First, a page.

For a look at a really good picture of the Tatra T3:

http://www.flickr.com/photos/62892411@N05/6074055476/in/set-72157627495047676

The Model:



Will you talk about building a Catenary system and how you will wire for the BPS?

As for the BPS my first thought would be no track current and pickup current (+) from the Catenary and ground to the track. Second thought is Battery only and a section of "hot track" such as at the "car barn" to charge the Battery.

My knowledge on this subject is very low at this point.

Thanks

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Bill-

Unusual that something that modern has a full pan, --most all you see anymore on modern stuff is Flaviley -or the like- half pans.

Well, as to your question. I tore all the single suspension wire down over one terminal and half the main, and erected catenary. Not entirely happy with the looks. While my "eye" is quite happy with the series of short straight tangents of single suspension over a sharp curve, catenary looks entirely too "busy" in the same situation. Might try painting the wire to kill the bright bronze look. Don't know---

As for the Stanton charging through the track system--I installed that in an On2 1/2 Plymouth (Ex Joe Car Works I think) and was running it on just a loop of HO snap track.
Performance is fine, great concept, but I think that Neil is working on a later version.

My standard gauge locos that are R/C use the standard S-cab. One is powered by a two cell pack, the other has a single cell, and a voltage step up board (BPS from Neil) to raise the 3.7V to 12V for the motor--although for that particular loco 7-8V is plenty fast enough for switching--probably too fast. Both work well, and do all that I could possibly want them to do--but I do recharge via a small Deans type connector under the floor of each loco, since all my rail is one polarity, and ungapped.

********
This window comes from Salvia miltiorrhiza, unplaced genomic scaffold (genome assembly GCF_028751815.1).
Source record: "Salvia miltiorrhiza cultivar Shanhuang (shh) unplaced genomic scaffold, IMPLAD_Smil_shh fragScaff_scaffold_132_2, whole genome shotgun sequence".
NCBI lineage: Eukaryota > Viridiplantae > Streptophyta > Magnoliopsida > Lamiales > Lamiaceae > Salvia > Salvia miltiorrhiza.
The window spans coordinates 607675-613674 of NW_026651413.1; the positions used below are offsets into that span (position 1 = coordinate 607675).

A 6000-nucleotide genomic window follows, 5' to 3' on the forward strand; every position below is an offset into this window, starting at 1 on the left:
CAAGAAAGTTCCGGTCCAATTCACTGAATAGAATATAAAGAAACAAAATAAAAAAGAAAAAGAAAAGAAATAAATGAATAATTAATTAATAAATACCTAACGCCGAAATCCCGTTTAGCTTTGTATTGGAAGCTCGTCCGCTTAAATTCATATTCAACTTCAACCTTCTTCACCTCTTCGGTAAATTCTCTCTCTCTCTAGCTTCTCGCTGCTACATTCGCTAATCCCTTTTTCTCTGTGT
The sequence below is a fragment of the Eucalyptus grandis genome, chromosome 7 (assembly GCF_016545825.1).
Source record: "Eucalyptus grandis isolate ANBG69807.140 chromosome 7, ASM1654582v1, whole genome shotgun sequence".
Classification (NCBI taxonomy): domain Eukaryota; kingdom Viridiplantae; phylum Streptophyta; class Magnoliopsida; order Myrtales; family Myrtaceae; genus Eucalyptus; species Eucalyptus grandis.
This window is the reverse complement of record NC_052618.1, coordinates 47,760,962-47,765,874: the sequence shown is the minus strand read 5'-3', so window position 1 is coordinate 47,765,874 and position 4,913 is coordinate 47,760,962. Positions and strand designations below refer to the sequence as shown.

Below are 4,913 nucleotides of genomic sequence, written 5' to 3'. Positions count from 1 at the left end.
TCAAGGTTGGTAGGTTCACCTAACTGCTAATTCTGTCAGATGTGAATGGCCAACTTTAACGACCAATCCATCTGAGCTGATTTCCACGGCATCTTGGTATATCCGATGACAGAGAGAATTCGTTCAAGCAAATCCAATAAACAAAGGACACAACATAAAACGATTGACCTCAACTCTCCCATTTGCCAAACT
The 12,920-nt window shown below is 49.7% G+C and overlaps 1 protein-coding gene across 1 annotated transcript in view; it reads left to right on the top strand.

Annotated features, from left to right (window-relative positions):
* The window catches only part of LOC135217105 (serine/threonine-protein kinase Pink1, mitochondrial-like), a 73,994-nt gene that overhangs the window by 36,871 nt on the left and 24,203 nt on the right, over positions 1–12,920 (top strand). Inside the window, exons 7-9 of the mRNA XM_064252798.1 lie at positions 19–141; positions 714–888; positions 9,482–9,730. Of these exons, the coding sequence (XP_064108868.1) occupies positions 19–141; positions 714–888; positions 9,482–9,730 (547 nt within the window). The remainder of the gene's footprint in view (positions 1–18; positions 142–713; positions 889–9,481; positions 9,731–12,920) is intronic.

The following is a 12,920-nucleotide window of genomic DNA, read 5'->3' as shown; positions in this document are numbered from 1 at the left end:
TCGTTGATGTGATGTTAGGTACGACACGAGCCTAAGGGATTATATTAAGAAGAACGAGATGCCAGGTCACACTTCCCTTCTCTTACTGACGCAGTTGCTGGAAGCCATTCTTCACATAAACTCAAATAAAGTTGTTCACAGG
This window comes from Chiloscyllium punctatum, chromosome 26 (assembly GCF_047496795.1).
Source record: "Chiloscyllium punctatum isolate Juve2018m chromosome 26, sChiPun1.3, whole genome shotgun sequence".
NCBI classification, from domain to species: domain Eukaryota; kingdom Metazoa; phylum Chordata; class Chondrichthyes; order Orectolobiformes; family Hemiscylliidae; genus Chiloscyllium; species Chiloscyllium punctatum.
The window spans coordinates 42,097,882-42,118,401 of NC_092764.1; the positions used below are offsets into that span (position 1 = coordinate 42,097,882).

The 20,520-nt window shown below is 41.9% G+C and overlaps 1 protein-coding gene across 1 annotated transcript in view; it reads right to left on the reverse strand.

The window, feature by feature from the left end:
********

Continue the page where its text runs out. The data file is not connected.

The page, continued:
Pantograph equipped locos and coaches run 12VDC conventional control, and will continue to do so for the foreseeable future.

Don't know about writing the cat up. Not all that proud of the result.

Herb


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Thanks Herb for the reply.

For the Tatra T3 models, which were mailed to me today, I have made a test chassis I call "The Mule". It uses two NWSL-Stanton Drives, a dummy and a powered unit made for On30.

I will instal the Stanton S-CAB system and BPS on this chassis. To test it I am going to build a short section of track with powered overhead on my test loop. After I see how that works I can then decide how I will continue.

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Hi Herb,

In looking for a place to buy Catenary sections I found some for HO. Do you think they would work for On30?

Thanks

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Like a lot of things Bill, it depends.

Without knowing what the HO pieces that you have in mind look like, I would say that if they are anywhere close to scale for HO, the drops (the vertical pieces between the arc and the running wire) will be far too close together for O. Remember On30 is still O SCALE, that is 1/48.

But-- buy a piece, lash up something quick to hold it up above the car roof an appropriate amount, and see what it looks like to YOU--that's the main criteria.

Herb